Childhood friend pays tribute to Northampton scientist respected across the world

Robert Pragnell at St Giles school, aged 10 - he is pictured at the end of the back row on the right
Robert Pragnell at St Giles school, aged 10 - he is pictured at the end of the back row on the right

Tributes have been paid to a Northampton scientist renowned as one of the world’s leading authorities in humidity.

Robert Pragnell, aged 65, died last week last week after a long battle with cancer, and leaves two sons, William and Edward.

His childhood friend, James Kingston, led the tributes to Mr Pragnell, who was born in Northampton in 1949.

“It was my privilege to have had him as a friend from our very earliest years,” Mr Kingston said.

“Robert and myself grew up as close neighbours. His father owning a watch makers business at 79 Kettering Road, and my parents a fruit and vegetable shop on Abington Square. Robert and myself both attended St Giles school and he would call for me each morning, and we would make the journey together.

“Our short walk took us along St Edmund’s Road, a terraced street, illuminated at that time by gas street lighting. We would often pass the Co-op milk delivery man, with his horse and dray. Crossing York Road and cutting through St Giles church yard brought us out in St Giles Terrace to our school, St Giles, which at that time was heated by open coal fires and lit by gas; a very different world to today, but nevertheless cosy, warm and welcoming.

“At the age of 11 we both transferred to Cherry Orchard Secondary Modern School, and at the end of that period I entered the world of work, Robert moving on to Northampton Grammar School for boys, where he attained his A levels and won his place at Nottingham University,” he added.

“We had grown up together as children and young men, involving ourselves in many projects and adventures. When we were aged 18, we spent some time with a boat we had purchased from Beckets Boat House, travelling on the inland waterways and some coastal regions of the country.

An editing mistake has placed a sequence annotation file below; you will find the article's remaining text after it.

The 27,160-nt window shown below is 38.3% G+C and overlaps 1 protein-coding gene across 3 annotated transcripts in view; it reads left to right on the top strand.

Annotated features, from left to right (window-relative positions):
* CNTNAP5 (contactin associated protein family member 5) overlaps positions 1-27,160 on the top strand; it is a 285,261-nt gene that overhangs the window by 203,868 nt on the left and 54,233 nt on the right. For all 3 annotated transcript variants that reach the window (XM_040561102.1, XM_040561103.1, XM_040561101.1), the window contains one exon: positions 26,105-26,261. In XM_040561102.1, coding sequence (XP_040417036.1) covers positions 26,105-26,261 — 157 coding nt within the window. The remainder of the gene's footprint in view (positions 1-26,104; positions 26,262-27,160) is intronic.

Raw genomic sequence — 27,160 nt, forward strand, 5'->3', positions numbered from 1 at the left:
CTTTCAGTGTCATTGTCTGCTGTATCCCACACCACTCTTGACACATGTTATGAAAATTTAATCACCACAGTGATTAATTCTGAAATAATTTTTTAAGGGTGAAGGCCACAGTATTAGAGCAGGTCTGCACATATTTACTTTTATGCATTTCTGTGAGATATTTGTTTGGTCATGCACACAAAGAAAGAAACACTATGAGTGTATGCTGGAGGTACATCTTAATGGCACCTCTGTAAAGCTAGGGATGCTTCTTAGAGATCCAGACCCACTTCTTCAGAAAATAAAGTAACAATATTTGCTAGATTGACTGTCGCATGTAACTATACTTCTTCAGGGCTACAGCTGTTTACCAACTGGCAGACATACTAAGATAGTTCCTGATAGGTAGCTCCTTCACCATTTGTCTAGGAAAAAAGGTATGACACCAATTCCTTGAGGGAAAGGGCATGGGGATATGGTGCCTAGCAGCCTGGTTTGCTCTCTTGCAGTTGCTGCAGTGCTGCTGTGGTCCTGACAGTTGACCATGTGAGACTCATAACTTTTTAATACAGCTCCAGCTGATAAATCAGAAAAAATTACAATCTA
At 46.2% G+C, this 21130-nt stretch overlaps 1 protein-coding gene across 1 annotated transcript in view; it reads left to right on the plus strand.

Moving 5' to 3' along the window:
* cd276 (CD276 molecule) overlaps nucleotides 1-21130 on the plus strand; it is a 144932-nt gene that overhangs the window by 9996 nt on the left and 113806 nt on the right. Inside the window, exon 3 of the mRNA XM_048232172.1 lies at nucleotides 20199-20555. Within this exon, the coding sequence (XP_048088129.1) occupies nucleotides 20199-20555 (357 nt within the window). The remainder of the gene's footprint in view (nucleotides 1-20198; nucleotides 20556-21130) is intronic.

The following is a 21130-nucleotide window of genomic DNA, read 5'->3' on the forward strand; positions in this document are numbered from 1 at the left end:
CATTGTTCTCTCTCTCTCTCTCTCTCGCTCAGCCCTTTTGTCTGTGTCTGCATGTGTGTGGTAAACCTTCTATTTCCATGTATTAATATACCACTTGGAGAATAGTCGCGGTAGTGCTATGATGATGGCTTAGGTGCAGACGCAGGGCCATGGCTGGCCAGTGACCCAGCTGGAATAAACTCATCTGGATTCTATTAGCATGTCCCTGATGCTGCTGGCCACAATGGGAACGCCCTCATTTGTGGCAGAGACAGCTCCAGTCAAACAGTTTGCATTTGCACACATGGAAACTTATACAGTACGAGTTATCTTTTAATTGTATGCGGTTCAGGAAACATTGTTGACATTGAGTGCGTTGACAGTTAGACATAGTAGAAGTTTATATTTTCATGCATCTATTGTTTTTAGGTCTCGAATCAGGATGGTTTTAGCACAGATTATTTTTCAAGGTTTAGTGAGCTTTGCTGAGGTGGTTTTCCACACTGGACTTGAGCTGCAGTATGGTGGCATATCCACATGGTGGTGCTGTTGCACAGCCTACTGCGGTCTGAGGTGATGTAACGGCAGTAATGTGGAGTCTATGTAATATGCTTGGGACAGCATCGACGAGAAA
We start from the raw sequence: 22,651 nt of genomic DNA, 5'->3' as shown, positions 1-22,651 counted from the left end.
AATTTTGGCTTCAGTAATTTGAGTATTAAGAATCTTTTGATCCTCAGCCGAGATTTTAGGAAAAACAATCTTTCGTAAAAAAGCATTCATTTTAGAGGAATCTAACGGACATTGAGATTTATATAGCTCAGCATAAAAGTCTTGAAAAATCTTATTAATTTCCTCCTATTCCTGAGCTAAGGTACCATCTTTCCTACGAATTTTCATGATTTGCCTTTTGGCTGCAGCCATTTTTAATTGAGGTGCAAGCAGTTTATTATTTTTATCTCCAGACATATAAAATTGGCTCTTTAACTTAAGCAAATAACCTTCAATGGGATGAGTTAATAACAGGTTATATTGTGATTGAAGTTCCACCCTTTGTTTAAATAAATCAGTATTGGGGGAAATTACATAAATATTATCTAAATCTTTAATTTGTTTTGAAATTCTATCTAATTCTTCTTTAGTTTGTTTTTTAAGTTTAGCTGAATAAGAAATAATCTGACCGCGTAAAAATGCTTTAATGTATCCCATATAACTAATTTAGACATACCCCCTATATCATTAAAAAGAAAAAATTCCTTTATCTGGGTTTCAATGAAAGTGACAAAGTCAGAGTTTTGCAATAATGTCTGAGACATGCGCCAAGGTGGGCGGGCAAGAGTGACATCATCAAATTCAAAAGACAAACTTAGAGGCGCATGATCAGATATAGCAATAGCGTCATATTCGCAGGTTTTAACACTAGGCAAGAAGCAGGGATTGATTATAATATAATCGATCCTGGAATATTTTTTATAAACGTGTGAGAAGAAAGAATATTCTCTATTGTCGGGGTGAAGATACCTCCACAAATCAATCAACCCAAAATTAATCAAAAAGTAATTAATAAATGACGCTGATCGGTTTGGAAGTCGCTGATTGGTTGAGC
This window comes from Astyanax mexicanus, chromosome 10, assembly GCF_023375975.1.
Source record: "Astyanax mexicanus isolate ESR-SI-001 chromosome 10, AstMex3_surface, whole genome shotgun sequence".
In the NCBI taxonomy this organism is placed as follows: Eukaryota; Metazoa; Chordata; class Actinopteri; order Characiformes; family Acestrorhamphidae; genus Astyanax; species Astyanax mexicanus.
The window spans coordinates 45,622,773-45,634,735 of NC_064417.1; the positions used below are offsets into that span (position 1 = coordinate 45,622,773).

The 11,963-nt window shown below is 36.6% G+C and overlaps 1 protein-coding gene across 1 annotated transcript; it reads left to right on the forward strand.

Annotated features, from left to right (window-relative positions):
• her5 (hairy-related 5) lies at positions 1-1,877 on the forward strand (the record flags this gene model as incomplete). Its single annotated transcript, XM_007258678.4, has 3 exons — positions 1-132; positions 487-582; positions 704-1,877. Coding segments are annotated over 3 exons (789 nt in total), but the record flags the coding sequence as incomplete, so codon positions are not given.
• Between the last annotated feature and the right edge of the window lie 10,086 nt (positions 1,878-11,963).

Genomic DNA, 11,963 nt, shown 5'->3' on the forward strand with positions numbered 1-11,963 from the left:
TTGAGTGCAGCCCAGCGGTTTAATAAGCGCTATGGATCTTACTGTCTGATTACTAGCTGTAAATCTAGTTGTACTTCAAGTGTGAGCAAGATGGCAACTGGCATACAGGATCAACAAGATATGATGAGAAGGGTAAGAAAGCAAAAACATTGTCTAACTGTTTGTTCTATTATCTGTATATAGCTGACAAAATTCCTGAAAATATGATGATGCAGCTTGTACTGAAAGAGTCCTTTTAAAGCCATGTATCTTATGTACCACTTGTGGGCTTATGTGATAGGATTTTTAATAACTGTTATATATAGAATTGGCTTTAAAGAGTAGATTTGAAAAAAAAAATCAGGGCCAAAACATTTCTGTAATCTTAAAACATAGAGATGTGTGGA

“Robert studied physics and nathematics, which led him into the world of scientific research. He worked for Sira for 20 years, a leading test, calibration and certification provider, working with a wide range of industrial clients, where he was responsible for the humidity laboratory. Sira has been at the forefront of emission monitoring and calibration testing for over 20 years, and is the Environment Agency’s chosen partner in implementing the MCERTS Schemes.

“In total, Robert had over 30 years experience in humidity measurement. This included development of the UK primary gravimetric hygrometer at NPL. NPL is the UK’s National Measurement Institute, and is a world-leading centre of excellence in developing and applying the most accurate measurement standards, science and technology available,” he said.

“Having grown up together and embarked on many adventures through our childhood we remained firm friends to the end of Robert’s life.

“Although mourning the loss of a great fellow, I am aware of the privilege it was to have known this man and am grateful for the wonderful friendship we shared throughout our life.

“Apart from his scientific ability, which is clear, he was a wonderful and amazing larger than life character. Our friendship spanned over 60 years, yet the memories of my childhood are as vivid as if it was just last week. The time has passed so quickly, but I suppose it’s been a lifetime,” Mr Kingston added.